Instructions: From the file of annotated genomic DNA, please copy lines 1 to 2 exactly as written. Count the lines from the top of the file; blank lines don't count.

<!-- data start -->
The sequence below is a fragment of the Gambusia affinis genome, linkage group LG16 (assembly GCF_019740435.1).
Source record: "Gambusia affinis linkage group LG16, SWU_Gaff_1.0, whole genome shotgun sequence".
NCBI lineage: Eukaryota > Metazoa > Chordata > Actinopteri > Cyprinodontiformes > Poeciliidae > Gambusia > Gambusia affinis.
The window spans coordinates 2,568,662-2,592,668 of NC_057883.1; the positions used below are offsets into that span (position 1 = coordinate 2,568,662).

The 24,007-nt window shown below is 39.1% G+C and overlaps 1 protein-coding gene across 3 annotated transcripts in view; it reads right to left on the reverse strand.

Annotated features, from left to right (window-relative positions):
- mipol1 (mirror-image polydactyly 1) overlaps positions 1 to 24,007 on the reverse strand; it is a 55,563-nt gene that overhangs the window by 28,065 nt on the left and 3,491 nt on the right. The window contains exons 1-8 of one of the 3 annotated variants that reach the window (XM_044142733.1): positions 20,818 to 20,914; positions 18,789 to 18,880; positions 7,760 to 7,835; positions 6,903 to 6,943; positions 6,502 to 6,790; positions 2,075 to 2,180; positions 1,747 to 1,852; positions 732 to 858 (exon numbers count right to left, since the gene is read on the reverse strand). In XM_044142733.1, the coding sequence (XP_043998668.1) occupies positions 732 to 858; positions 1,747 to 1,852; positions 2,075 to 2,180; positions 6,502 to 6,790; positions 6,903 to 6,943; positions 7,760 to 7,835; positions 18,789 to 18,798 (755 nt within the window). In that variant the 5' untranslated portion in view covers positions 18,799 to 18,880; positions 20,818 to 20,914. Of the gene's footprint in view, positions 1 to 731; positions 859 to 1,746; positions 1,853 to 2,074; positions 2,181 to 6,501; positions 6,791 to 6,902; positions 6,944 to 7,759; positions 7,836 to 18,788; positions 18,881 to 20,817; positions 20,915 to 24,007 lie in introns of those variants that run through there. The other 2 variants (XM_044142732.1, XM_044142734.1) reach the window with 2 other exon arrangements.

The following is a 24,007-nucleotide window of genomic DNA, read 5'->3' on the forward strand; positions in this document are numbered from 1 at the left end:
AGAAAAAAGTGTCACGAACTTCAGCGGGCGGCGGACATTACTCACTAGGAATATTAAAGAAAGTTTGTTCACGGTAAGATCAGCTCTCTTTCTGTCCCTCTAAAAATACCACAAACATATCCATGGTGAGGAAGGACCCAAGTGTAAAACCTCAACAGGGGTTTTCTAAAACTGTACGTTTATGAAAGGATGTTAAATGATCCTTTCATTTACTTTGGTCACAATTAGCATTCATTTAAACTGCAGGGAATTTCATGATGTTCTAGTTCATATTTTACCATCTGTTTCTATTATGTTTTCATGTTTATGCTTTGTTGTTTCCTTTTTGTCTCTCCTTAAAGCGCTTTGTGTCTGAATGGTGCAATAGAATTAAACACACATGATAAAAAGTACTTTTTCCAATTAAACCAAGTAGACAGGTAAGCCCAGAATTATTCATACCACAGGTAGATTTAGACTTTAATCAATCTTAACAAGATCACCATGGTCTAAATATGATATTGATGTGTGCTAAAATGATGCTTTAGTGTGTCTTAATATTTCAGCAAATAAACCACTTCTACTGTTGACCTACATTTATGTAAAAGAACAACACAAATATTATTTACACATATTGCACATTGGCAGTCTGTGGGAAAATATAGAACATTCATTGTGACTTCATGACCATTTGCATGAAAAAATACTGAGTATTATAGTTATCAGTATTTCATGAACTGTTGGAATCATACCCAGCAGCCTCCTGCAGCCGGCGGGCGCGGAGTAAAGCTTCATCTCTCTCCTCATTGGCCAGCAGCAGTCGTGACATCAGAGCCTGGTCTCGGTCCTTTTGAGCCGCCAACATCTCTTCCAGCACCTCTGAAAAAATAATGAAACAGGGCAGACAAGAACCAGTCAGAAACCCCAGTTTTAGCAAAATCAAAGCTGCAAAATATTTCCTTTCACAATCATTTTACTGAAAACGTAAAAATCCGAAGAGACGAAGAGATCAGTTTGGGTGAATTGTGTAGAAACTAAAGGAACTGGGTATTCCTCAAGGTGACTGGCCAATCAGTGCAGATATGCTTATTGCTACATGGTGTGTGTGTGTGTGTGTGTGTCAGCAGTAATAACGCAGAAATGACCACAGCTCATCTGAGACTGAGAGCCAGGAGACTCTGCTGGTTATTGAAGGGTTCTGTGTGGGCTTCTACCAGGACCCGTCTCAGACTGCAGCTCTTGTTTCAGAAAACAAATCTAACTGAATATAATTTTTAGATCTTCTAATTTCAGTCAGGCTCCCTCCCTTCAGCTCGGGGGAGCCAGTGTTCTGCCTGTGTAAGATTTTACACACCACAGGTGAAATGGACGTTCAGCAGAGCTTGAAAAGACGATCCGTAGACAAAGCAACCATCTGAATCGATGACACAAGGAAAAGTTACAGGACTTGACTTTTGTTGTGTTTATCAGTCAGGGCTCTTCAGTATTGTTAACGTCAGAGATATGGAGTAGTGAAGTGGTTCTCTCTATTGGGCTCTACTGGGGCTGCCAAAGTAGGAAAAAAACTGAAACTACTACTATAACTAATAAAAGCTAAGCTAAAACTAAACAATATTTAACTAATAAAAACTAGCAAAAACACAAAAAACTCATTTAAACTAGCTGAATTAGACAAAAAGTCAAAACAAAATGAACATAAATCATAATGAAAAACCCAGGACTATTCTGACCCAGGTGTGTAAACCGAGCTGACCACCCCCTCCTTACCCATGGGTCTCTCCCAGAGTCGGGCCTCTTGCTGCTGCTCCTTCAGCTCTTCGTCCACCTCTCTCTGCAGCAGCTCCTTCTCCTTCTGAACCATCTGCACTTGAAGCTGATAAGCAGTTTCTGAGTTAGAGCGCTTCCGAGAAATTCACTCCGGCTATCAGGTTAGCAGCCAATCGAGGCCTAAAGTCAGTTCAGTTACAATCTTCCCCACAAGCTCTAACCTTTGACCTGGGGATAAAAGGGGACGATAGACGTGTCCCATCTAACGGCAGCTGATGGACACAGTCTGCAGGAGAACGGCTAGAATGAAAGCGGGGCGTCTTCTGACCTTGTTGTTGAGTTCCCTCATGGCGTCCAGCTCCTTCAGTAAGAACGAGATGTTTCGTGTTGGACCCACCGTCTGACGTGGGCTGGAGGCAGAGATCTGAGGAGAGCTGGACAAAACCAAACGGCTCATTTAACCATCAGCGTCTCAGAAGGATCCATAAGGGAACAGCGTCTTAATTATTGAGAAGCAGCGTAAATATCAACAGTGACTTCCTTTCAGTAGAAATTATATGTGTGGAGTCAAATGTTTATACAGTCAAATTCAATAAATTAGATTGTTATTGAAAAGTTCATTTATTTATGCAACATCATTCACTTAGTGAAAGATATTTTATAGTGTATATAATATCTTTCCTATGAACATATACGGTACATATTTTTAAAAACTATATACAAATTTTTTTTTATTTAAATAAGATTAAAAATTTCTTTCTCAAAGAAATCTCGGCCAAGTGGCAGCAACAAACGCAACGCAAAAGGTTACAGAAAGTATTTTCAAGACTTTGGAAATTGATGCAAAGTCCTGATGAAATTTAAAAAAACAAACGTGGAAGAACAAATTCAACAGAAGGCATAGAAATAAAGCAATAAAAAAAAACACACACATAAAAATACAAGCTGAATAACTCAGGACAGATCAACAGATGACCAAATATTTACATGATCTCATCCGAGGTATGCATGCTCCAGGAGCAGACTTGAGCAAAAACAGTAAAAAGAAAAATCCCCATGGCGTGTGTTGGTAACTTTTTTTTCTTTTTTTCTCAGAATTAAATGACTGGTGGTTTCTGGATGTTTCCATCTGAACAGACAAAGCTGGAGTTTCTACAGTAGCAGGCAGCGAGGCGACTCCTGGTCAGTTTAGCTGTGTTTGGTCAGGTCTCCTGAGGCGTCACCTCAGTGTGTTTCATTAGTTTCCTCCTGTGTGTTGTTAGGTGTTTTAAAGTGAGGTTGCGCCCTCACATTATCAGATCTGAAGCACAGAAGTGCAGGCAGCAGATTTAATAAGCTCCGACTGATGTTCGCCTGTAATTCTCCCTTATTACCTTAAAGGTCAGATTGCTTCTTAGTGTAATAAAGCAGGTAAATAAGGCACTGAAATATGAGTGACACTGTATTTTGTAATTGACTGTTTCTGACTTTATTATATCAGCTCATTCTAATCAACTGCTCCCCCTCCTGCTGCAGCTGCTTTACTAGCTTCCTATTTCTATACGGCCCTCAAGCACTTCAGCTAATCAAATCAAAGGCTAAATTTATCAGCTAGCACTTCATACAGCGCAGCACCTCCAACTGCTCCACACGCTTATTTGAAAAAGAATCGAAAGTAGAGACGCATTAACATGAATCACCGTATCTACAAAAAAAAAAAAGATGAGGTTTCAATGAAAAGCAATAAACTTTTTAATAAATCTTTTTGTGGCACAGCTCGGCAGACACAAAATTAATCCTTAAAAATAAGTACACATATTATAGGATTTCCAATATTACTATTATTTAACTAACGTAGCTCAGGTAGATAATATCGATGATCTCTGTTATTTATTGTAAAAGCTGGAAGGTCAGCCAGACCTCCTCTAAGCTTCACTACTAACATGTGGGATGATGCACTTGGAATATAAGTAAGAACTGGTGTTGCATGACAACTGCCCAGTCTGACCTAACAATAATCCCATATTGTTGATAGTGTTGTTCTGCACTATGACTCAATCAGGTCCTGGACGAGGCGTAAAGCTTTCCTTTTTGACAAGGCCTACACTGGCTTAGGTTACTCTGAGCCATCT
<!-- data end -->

The sequence below is a fragment of the Gambusia affinis genome, linkage group LG16 (assembly GCF_019740435.1).
Source record: "Gambusia affinis linkage group LG16, SWU_Gaff_1.0, whole genome shotgun sequence".